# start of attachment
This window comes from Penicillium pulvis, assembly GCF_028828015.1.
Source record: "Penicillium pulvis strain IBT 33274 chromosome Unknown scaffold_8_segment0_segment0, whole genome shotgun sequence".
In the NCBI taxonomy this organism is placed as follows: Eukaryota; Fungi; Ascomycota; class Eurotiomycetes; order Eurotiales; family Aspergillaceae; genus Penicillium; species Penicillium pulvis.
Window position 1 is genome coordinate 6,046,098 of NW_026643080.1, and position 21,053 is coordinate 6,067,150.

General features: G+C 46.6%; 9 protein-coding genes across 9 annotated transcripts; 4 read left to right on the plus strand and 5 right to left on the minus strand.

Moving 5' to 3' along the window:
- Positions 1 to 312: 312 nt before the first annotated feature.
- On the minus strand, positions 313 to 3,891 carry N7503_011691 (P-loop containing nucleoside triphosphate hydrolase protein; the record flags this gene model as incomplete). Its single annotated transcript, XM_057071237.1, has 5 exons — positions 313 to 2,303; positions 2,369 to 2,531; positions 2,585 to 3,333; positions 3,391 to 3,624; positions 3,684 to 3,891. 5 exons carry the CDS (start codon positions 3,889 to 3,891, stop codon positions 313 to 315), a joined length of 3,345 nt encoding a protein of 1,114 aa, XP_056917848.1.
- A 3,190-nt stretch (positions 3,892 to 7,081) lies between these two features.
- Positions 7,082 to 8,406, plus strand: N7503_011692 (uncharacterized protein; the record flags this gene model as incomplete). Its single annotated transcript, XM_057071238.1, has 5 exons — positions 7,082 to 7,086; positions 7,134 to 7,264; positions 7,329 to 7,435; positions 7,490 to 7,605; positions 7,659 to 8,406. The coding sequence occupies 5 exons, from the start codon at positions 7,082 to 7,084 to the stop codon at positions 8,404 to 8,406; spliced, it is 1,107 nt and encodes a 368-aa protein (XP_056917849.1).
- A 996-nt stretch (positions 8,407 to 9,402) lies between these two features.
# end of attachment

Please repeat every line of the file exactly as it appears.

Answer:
This window comes from Penicillium pulvis, assembly GCF_028828015.1.
Source record: "Penicillium pulvis strain IBT 33274 chromosome Unknown scaffold_8_segment0_segment0, whole genome shotgun sequence".
In the NCBI taxonomy this organism is placed as follows: Eukaryota; Fungi; Ascomycota; class Eurotiomycetes; order Eurotiales; family Aspergillaceae; genus Penicillium; species Penicillium pulvis.
Window position 1 is genome coordinate 6,046,098 of NW_026643080.1, and position 21,053 is coordinate 6,067,150.

General features: G+C 46.6%; 9 protein-coding genes across 9 annotated transcripts; 4 read left to right on the plus strand and 5 right to left on the minus strand.

Moving 5' to 3' along the window:
- Positions 1 to 312: 312 nt before the first annotated feature.
- On the minus strand, positions 313 to 3,891 carry N7503_011691 (P-loop containing nucleoside triphosphate hydrolase protein; the record flags this gene model as incomplete). Its single annotated transcript, XM_057071237.1, has 5 exons — positions 313 to 2,303; positions 2,369 to 2,531; positions 2,585 to 3,333; positions 3,391 to 3,624; positions 3,684 to 3,891. 5 exons carry the CDS (start codon positions 3,889 to 3,891, stop codon positions 313 to 315), a joined length of 3,345 nt encoding a protein of 1,114 aa, XP_056917848.1.
- A 3,190-nt stretch (positions 3,892 to 7,081) lies between these two features.
- Positions 7,082 to 8,406, plus strand: N7503_011692 (uncharacterized protein; the record flags this gene model as incomplete). Its single annotated transcript, XM_057071238.1, has 5 exons — positions 7,082 to 7,086; positions 7,134 to 7,264; positions 7,329 to 7,435; positions 7,490 to 7,605; positions 7,659 to 8,406. The coding sequence occupies 5 exons, from the start codon at positions 7,082 to 7,084 to the stop codon at positions 8,404 to 8,406; spliced, it is 1,107 nt and encodes a 368-aa protein (XP_056917849.1).
- A 996-nt stretch (positions 8,407 to 9,402) lies between these two features.